Wednesday we flew home to Las Vegas. Now we just have to wait for the 6 month MRI on Feb. 14, 2002 to confirm that the tumor is dying. I will post the results as soon as they are available.

Everything I have stated here are my observations, opinions and conclusions based on Sandy's and my research. Statements made are my own and are my personal opinions based on my research. Everyone needs to do their own research and come to their own conclusion as to the right treatment for their individual circumstances. Surgery, Gamma Knife and FSR are all options for treatment of Acoustic Neuromas. There are many doctors and centers that do each of these procedures. As I have stated earlier, convenience and cost should not be a factor in deciding which treatment to get. The best doctor and center should be your first and only consideration when getting medical treatment.

(3/02) Here is Sandy's 6 month MRI report.

February 20, 2002

Dear Ms. Gilbert:

Thank you for providing the most recent cranial MRI dated February 14, 2002.  For comparison the prior MRI dated May 16, 2001, and the images taken at the time of simulation are available for review.  The current study shows dramatic decrease in enhancement (brightness) across 90% of the transverse area of the treated acoustic neuroma.  This decrease in enhancement is dramatic and signifies killing of the acoustic neuroma cells.  Importantly, there is no evidence for toxicity or adverse effect in the surrounding normal brain.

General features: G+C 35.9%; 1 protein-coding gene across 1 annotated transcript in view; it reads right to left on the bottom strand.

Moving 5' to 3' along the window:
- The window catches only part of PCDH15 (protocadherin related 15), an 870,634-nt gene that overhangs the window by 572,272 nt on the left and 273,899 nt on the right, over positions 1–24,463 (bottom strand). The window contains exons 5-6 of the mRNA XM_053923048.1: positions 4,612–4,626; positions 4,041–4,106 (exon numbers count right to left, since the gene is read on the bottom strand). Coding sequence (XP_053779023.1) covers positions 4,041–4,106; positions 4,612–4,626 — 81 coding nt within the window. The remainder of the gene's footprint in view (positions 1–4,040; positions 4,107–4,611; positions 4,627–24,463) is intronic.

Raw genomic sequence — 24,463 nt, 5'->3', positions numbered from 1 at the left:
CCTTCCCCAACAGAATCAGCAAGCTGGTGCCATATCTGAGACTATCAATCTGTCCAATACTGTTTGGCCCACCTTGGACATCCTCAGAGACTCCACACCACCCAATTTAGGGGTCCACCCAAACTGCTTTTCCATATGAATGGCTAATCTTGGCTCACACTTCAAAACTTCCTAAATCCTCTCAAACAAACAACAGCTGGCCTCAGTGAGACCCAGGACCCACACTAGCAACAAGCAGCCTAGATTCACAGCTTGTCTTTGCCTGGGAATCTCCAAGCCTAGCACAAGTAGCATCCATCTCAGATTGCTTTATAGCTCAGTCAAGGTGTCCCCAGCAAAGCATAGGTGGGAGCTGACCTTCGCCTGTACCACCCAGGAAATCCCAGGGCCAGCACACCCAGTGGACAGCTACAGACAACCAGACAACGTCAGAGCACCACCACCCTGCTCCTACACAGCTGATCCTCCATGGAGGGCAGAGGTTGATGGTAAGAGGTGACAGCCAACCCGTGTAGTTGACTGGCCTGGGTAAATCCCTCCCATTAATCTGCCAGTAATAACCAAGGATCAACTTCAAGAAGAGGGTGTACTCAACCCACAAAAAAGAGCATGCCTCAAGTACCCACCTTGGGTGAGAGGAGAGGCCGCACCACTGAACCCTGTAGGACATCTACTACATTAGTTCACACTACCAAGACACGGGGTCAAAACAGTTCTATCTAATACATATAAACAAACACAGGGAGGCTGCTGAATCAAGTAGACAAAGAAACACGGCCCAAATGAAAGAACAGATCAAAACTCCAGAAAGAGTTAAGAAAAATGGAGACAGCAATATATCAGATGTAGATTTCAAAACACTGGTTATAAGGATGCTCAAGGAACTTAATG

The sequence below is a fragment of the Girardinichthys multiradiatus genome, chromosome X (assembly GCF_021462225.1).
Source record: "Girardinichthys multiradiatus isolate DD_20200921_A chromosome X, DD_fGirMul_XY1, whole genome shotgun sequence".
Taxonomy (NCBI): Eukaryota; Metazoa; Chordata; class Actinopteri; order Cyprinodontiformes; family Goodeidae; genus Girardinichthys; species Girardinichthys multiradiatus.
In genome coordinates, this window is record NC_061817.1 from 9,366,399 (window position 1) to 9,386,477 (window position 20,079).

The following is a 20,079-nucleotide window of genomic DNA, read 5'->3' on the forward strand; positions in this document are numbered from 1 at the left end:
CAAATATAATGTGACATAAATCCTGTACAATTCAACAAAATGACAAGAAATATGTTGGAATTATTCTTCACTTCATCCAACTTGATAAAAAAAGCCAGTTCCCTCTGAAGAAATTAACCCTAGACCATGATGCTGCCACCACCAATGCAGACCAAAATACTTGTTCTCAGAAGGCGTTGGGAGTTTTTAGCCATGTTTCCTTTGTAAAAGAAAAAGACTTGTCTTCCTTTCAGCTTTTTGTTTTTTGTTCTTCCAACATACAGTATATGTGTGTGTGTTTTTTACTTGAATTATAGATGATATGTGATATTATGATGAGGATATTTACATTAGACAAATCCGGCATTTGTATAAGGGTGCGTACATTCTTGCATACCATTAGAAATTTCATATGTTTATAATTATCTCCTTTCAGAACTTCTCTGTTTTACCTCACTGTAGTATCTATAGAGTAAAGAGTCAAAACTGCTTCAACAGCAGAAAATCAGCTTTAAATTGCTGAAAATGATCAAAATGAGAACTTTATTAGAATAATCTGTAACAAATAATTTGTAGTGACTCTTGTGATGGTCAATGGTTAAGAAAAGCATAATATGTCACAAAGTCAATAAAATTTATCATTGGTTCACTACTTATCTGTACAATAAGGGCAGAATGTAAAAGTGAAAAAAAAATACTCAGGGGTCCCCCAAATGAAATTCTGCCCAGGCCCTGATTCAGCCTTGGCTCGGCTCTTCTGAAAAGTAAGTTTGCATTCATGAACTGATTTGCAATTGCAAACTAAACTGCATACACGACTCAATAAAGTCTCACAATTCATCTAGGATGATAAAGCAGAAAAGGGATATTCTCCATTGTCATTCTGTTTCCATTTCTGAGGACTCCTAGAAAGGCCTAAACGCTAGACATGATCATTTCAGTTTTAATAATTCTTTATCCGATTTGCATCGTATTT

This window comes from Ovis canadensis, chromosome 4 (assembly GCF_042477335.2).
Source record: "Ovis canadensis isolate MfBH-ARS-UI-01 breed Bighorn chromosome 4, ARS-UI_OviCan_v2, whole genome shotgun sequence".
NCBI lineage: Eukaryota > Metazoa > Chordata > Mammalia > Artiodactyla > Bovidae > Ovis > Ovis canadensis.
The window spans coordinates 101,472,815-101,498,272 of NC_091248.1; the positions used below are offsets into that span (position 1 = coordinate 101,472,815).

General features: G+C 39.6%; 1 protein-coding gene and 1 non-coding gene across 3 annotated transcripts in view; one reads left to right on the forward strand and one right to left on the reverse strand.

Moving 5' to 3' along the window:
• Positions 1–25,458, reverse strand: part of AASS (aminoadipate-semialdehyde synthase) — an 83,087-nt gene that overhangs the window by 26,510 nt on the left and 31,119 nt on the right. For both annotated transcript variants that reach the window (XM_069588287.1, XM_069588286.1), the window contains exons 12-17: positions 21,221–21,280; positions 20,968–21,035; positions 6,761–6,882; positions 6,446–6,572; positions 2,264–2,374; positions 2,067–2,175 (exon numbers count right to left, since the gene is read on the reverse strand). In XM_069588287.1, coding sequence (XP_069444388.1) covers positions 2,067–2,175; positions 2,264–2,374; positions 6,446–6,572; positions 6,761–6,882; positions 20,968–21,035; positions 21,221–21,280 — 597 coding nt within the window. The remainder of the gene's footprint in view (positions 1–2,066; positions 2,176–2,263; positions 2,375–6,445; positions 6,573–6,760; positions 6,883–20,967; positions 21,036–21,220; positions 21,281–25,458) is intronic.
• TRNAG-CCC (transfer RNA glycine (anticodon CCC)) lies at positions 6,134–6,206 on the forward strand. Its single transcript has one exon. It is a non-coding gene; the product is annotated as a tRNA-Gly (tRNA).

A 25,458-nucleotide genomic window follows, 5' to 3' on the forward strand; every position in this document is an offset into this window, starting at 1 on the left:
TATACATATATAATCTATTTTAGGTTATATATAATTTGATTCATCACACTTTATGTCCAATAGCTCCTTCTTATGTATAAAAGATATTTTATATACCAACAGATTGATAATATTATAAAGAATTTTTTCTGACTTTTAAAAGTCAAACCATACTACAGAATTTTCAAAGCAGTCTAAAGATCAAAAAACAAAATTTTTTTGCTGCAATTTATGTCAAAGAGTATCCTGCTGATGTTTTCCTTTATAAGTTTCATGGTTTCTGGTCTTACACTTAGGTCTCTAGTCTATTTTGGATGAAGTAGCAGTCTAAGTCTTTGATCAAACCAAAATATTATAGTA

In summary, the MRI has the desired and expected appearance at this relatively early juncture following FSR. I am optimistic that the current decrease in enhancement predicts eventual decrease in size of the killed acoustic neuroma.

As you have completed FSR in August 2001, please have the next MRI, along with the audiogram in approximately six months and have these studies forwarded to my office for review.

I appreciate your help in providing these studies.   Please reply with any questions that you may have.


Jeffery A. Williams, M.D.

Bob Gilbert <alwaysakid AT>

To Bob and Sandy's entry in the Patient Directory

Last Edited: Wednesday, October 30, 2002